Flame loved her more than he loved his own life. He had died protecting her from what he believed to be danger. He had been her teacher, her protector, the father she never knew. Flame was gifted at tickling away sadness and talking her into tomorrow’s great news. He taught her how to play the piano, how to dance without a partner, how to ignore the voice of a naysayer, how not to run if danger was small and arrived in numbers less than two. Why he never enrolled her in karate or judo, she never thought to ask but ballet, jazz and contemporary dance sculpted her beautiful body into an unbelievably complex geometry which included shapely angles, sharp turns and smooth rounded corners that men admired. Her body could bend in ways Flame’s lover, Shell, called contortionism.
The day Liz Taylor (mostly known as Flame) saved Dahlia’s life, chasing a gang of two back to their home, he delayed his business. He was surprised when she quickly climbed into his pretty blue car and seat belted herself securely without direction. She announced her hunger with a request that they visit the local McDonalds.
“I don’t have permission from your sisters to feed you burgers and fries. You know how strict Grace is.”
“You don’t have permission to drive me to the store either but you’re doing it,” she had mumbled.
He turned his attention from the street to her profile catching her eyes as they darted from their corners to stare straight ahead, and, impossibly, over the dashboard.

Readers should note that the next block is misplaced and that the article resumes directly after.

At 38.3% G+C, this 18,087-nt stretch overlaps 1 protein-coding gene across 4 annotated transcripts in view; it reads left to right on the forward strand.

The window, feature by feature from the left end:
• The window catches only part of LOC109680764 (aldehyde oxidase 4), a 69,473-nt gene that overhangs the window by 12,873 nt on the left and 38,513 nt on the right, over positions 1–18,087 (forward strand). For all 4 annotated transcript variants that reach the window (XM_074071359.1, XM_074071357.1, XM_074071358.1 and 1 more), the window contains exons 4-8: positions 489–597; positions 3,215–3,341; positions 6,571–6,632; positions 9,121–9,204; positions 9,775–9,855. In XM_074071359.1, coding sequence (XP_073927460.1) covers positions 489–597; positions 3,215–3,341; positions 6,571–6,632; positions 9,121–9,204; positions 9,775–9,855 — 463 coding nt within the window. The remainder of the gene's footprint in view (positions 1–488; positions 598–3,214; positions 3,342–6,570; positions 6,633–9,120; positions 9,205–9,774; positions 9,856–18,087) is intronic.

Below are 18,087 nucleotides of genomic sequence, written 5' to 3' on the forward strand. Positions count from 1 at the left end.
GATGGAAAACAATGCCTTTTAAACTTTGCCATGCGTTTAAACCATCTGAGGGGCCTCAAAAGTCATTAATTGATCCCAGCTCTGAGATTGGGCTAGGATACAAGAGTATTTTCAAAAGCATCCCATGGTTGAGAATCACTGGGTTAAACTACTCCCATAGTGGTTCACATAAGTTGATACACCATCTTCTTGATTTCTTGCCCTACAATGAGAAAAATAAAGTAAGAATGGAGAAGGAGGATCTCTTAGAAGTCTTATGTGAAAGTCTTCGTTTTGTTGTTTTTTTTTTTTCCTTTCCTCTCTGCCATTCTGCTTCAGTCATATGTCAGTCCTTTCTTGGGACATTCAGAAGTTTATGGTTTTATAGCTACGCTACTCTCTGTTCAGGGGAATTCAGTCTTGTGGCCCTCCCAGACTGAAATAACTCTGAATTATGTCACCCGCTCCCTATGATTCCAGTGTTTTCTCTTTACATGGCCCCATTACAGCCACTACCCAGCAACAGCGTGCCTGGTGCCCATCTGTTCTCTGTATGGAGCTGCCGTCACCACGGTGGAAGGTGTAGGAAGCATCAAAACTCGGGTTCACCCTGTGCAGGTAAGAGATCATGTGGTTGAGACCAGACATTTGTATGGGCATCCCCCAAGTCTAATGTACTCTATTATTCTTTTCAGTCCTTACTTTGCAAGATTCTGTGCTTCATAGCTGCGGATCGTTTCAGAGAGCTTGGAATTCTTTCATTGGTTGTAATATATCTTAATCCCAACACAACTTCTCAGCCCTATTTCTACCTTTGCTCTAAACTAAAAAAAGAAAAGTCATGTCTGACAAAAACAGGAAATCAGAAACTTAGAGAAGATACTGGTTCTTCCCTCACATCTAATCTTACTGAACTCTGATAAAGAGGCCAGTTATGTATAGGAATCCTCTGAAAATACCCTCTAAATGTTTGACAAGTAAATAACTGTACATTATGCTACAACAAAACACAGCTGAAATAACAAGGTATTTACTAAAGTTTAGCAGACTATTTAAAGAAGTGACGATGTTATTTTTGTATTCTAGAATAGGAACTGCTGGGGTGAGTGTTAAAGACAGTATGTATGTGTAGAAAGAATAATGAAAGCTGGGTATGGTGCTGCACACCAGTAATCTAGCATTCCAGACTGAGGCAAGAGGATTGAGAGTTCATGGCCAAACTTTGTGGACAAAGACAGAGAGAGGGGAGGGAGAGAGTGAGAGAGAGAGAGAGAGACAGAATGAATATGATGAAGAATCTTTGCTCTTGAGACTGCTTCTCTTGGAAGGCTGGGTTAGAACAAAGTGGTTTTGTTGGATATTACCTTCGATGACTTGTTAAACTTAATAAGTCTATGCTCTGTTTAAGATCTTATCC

“And you aren’t supposed to get into cars with strangers but you did it!”
“You’re not a stranger. I’ve heard Grace and Laila talking about you. I’ve seen your other self driving this same car. I saw you fighting that man who lives two houses away from yours for hitting that girl. But Grace said she deserved to be slapped because . . . well, never mind.”
“My other self,” he remarked as if searching for that self within the car. He understood what she meant and there was no judgment or malice in her tone. There couldn’t be any malice, even though the girl lived with Grace, the most perfect Christian in the world, holier than anything in a convent and ten times the judge of any man or woman appointed to the sit on the thrown of a superior court.
“We’ll get fruit, something you don’t have to cook. But you can’t tell Grace that I gave you a ride. She doesn’t like me but you already know this.”
“No, she doesn’t like you or your other self. And she would hate you even more if she saw you now, dressed like a woman! But I like your jewelry and you smell nice too.”
He parked the car and helped her out of the passenger’s eat. She grabbed hold of his hand. They proceeded across the lot and through the automatic doors of Kroger. Heads turned, tongues wagged but no one dared speak aloud for fear of Flame’s chastisement. Still, he was familiar with the attention. Dahlia was obvious to the talk and stares though it wasn’t a new thing. He shopped here often. Yet, some of the people weren’t at ease with his masculine six foot eight inch frame dressed impeccably in heels, makeup and wigs . . . but they, particularly women who did not know, were smitten and full of compliments when he came as his other self.